Working with Subject Matter Experts (SME's)

28 Feb 2012 - 9:08am
2 years ago
1 reply
1427 reads
benjabennett
2008

I currently work with Medical Software, after having been in consumer oriented software for years. Working with SME's has proven to be very difficult as Clinicians. Developing a working relationship so that each role is getting the benefit of each others expertise, rather than dis-trusting each other is key.

Are there any great reports, experiences suggestions?

 

Comments

1 Nov 2012 - 7:20pm
Kivi Shapiro
2007

Basically, what it comes down to is don't be this guy (XKCD link).

A few years ago my regional health network rolled out an electronic patient record system, and I spent some time as a trainer working with doctors and nurses in various one-on-one, one-on-two, and classroom-based sessions in a variety of hospitals and clinics. It was both tremendously interesting and tremendously educational. Some of our people were thrilled that we were finally "entering the 21st century", but others not so much.

There are several reasons we encountered pushback. The first is a general mistrust of people who think they know about the field but don't have the education or experience to back it up.

Medical professionals didn't get where they are easily. They spend a lot of years in school, and then they spend their whole career working hard to be really good at one particular thing. They pay attention to their workflows, constantly improving them, and the results are demonstrable. Their skillset is relatively narrow but it's very deep. At the same time, what they do is important and they know it. Their actions often make the difference between life and death. It's a big responsibility, and obviously they're conservative about making changes.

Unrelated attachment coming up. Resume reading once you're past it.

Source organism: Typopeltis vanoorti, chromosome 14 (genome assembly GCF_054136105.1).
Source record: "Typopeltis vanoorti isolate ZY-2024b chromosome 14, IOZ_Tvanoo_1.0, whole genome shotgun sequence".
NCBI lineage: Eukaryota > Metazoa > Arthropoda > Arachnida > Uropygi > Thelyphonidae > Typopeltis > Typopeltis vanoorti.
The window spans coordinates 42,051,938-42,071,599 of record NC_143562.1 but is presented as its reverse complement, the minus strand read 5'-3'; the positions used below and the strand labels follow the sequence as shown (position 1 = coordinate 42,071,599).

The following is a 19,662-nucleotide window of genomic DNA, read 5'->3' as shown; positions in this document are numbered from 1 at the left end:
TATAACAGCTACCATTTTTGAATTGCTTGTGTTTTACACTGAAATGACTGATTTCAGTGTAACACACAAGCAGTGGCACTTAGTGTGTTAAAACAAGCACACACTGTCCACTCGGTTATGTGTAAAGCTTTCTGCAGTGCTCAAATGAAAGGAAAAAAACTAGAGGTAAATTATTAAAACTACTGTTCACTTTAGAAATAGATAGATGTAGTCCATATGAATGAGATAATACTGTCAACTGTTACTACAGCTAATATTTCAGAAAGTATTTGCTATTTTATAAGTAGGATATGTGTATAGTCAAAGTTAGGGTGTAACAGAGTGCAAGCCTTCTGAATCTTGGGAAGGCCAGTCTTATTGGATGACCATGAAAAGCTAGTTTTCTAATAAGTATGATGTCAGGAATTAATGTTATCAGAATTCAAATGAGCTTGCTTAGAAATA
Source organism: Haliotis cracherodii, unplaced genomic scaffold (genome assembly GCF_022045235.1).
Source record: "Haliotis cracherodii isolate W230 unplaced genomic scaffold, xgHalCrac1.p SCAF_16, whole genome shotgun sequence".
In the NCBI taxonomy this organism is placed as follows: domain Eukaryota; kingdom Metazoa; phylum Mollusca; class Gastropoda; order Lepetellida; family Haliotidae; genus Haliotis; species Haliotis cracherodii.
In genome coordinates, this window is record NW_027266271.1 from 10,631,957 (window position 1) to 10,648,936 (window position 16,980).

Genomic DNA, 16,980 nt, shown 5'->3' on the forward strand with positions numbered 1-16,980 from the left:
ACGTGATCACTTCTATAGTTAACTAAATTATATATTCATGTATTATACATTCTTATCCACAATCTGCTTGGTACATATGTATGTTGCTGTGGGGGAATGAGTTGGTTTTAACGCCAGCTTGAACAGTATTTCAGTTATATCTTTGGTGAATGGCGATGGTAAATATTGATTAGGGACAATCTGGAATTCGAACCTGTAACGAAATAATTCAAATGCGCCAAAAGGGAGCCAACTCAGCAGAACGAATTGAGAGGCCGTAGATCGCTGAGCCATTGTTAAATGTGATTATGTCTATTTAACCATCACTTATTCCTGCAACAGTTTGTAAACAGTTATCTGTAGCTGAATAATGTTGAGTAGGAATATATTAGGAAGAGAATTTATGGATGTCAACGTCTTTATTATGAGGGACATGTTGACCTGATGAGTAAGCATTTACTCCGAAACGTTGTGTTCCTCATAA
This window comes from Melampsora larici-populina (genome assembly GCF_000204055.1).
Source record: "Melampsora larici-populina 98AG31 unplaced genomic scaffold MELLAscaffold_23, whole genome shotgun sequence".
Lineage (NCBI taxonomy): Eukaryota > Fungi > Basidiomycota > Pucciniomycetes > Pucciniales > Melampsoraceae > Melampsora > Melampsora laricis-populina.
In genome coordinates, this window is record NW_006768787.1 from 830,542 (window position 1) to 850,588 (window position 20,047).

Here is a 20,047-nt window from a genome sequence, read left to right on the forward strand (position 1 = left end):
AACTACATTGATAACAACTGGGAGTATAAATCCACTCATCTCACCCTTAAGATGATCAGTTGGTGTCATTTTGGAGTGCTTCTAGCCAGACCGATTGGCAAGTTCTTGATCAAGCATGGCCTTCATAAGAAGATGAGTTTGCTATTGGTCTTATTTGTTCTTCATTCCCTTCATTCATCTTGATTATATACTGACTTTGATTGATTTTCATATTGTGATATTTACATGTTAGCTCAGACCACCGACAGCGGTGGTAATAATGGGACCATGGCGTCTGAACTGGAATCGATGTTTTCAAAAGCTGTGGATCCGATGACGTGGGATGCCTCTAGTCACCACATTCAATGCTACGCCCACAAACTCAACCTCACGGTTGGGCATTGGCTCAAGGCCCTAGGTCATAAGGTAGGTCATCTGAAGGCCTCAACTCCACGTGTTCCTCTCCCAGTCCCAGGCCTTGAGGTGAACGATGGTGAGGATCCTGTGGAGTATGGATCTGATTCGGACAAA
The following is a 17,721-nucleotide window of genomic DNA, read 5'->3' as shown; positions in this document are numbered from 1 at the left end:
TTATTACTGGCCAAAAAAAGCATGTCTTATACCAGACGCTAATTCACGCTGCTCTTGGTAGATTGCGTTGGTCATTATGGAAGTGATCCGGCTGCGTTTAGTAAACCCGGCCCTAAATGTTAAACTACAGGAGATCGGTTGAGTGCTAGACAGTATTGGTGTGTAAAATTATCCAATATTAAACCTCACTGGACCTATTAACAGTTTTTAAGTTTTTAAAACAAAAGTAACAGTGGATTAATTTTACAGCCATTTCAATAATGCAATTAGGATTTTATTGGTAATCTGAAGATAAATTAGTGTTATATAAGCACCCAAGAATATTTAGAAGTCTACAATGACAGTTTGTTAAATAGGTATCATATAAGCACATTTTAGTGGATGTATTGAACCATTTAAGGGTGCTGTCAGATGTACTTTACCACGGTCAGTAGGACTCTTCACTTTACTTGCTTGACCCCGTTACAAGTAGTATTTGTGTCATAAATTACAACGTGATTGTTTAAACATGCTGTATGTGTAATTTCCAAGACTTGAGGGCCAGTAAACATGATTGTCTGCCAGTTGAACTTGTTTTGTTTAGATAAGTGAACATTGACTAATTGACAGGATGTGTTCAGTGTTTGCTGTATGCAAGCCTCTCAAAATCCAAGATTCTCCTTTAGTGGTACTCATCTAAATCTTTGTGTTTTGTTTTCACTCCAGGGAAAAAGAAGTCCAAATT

The second reason is that they've learned from experience that most medical software is crap. Sometimes it's not designed for people in their specific job, sometimes it's not well designed for anyone at all. The interfaces are clunky and the back ends unstable. It's not purchased by the same people who use it. And even in the best case, where the software is easy and stable and fits their needs well, there's still a learning curve which means that at least temporarily they are guaranteed to be less effective than before—with a direct effect on patient care.

So as you suggest, building trust is key. We used a three-pronged approach.

  1. First, we got buy-in from internal champions. We started with the leadership of each organization, and then opinion leaders within the organizations whatever their job title. Our users respected these individuals, so that really got us in the door. Also the nice thing about having buy-in from the top is that they have the power to mandate attendance at training sessions. Given their druthers, most of our people would rather have blown off the sessions. This way they may not have been there quite by choice but at least they were there.
  2. Second, we made sure to go in humbly. I'm not a medical professional and I know it, and I know how foolish it is to claim to know anything about their processes better than they do. When our people saw that we were respecting their expertise, they relaxed. I think this was the main thing really.
  3. Third, we put effort into understanding the users. We learned the basics of their workflows and their vocabulary, and paid attention to the differences between user groups and between individual users. Being present only at the implementation stage of the software meant we didn't have a whole lot of control over the interaction, but we were able to identify important bug fixes and customizations that the programming team was in some cases able to implement. You'll be able to do a lot better in this area.

Also, at the end of rollout at each organization, we had cake. Everyone likes cake.

Good luck!

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